Exercise for migraines

To stay healthy, most people should engage in at least 30 minutes of exercise on most days. Exercise – which includes everything from walking to high impact aerobics to weight lifting to swimming – is recommended by almost every health organization. There is also some evidence that exercise improves migraines.

Numerous studies have shown that exercise has multiple health benefits, including:

  • Lowering blood pressure
  • Lowering blood sugar
  • Weight loss
  • Increase metabolism
  • Improve sleep
  • Improve mood
  • Increase energy
  • Reduce risk of heart disease
  • Reduce risks of some cancers
  • Strengthen bones and muscles

Exercise for migraines

For people who suffer from persistent migraines, many doctors recommend exercise as a way of controlling migraines naturally. Exercise is believed to help sufferers have fewer, shorter, less intense migraines. Because exercise can trigger migraines in some people, it isn’t a good idea to begin exercise in the middle of a migraine attack.

How Exercise works for migraines

Many researchers and doctors recommend that migraine sufferers keep a regular schedule, including exercising regularly. Exercise can reduce stress, help with relaxation and help balance many chemicals and functions within the body.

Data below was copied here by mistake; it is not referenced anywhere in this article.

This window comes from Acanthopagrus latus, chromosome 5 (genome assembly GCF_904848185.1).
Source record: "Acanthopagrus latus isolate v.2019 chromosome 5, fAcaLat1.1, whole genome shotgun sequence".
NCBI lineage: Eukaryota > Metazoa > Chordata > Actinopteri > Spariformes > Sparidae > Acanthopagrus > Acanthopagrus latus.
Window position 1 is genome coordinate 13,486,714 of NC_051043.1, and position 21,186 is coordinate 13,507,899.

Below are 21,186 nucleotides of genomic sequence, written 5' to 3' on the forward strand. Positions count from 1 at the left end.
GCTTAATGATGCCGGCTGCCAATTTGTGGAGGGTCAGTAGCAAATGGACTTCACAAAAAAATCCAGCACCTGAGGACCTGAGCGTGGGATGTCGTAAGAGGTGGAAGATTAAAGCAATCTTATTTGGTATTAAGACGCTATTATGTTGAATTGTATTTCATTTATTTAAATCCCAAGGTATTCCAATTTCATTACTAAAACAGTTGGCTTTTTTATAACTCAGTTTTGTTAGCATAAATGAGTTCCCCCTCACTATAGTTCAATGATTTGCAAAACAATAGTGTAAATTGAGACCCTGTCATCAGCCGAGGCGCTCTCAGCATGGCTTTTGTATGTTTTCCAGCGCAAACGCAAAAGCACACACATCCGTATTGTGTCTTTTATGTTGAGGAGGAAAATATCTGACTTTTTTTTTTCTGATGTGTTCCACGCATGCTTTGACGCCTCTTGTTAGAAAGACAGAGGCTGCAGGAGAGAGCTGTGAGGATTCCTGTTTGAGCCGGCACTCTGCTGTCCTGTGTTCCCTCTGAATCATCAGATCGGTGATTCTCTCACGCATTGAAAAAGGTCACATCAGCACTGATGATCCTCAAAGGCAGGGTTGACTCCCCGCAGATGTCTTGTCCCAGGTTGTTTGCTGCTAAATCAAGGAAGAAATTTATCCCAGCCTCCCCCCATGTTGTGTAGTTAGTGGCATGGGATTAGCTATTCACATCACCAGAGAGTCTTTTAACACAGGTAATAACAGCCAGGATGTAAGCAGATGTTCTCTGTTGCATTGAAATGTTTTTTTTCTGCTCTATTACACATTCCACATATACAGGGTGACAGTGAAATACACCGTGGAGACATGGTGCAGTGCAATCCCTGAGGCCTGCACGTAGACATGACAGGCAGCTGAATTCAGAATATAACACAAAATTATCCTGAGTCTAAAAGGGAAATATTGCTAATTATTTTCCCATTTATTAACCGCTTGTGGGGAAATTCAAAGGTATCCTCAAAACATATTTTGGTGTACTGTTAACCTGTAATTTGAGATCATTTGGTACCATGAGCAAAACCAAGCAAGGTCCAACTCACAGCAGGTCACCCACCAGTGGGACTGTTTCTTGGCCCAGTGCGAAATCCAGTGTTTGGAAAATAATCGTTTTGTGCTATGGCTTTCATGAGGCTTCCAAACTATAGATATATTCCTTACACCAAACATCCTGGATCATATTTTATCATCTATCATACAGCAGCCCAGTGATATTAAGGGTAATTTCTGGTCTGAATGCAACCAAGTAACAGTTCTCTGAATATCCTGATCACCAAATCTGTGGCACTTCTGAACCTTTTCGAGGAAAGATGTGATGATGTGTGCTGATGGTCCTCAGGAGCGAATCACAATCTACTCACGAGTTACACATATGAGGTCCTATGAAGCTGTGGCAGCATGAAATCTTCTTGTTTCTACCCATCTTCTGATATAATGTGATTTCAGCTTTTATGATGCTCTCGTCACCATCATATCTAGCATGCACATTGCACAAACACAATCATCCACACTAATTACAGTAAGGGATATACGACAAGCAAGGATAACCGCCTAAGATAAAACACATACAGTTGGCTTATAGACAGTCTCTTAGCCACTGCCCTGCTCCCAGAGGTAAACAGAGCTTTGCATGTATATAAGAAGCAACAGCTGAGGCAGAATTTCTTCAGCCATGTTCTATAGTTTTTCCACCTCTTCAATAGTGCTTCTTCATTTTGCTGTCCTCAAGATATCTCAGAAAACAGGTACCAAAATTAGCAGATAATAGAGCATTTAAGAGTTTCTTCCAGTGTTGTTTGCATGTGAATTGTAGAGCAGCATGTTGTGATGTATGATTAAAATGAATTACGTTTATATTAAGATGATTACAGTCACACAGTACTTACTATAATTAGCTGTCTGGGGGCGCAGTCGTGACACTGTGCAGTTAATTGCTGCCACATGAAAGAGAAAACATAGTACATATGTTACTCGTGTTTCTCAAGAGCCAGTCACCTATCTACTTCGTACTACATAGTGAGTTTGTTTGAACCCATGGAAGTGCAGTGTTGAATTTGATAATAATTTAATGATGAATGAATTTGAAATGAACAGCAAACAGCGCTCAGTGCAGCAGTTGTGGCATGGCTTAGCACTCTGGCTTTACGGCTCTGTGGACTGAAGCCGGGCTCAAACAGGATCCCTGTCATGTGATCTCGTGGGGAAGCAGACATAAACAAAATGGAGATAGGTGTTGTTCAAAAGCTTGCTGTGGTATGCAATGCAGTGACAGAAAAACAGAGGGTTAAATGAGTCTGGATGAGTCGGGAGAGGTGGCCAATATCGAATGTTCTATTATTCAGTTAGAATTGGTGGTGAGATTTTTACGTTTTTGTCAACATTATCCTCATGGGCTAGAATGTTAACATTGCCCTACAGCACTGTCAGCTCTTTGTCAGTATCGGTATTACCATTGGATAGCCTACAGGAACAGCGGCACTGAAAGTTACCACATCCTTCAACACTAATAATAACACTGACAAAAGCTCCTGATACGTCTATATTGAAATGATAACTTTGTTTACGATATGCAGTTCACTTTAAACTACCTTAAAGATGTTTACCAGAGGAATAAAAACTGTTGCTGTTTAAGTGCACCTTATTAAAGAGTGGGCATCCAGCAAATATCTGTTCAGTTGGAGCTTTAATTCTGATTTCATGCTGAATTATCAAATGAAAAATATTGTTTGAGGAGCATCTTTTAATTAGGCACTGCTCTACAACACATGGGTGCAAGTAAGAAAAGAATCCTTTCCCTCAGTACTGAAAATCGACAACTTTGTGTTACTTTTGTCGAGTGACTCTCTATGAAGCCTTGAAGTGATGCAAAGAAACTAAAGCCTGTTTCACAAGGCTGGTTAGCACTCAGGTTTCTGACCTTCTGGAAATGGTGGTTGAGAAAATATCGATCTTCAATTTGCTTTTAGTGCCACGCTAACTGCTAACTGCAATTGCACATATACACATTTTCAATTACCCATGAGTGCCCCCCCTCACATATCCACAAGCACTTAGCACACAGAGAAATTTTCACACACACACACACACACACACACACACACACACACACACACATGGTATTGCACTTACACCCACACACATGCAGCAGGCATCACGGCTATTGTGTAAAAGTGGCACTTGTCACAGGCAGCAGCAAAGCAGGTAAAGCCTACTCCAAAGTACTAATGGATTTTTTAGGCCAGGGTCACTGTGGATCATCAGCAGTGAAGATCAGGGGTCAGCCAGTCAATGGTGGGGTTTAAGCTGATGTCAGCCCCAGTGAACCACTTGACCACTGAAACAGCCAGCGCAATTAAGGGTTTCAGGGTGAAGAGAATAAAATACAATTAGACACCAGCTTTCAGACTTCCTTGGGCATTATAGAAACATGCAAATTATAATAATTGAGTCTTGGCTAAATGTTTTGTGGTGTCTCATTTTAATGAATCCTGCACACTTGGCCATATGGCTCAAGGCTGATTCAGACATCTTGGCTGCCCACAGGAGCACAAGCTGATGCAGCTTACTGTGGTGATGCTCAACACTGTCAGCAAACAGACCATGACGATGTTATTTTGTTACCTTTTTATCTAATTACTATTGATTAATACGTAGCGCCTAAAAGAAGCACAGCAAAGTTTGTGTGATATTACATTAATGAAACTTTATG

Exercise also causes the brain to release endorphins, which act as the body’s natural painkillers. Endorphins and exercise improves mood and decreases the body’s perception of pain.

The National Headache Foundation has the following recommendations for exercise:

  • Warm up before exercising
  • Make sure you drink lots of water while exercising and afterwards
  • If you have other migraine triggers, such as altitude or change in weather, be careful where you exercise

Studies of exercise and migraines

Many of the studies on exercise to prevent migraines are small and don’t compare exercise to other forms of treatments. Because the studies aren’t considered strong enough, the information on the impact of exercise on migraines isn’t conclusive.

Who should not participate in Exercise for migraines

Before starting a new exercise regimen, you should check with your doctor.

Exercise may make certain diseases and conditions worse, including:

  • Cold
  • Flu
  • Fever
  • Asthma, recent attack
  • Recent concussion
  • Sharp pains
  • Back pain
  • Osteoporosis

Pregnant women should discuss safe forms of exercise with their doctor first.

Stop exercising immediately if you experience chest pain or any chest discomfort. See your doctor before you resume exercising.



As always, the best source for advice on treating your migraines is your own migraine specialist. These descriptions of natural remedies are provided only for informational purposes. You should begin no medication or supplement without first checking with your physician. Again, this information should in no way substitute or be mistaken for medical advice.

Written by: Otesa Miles | Last review date: November 2010
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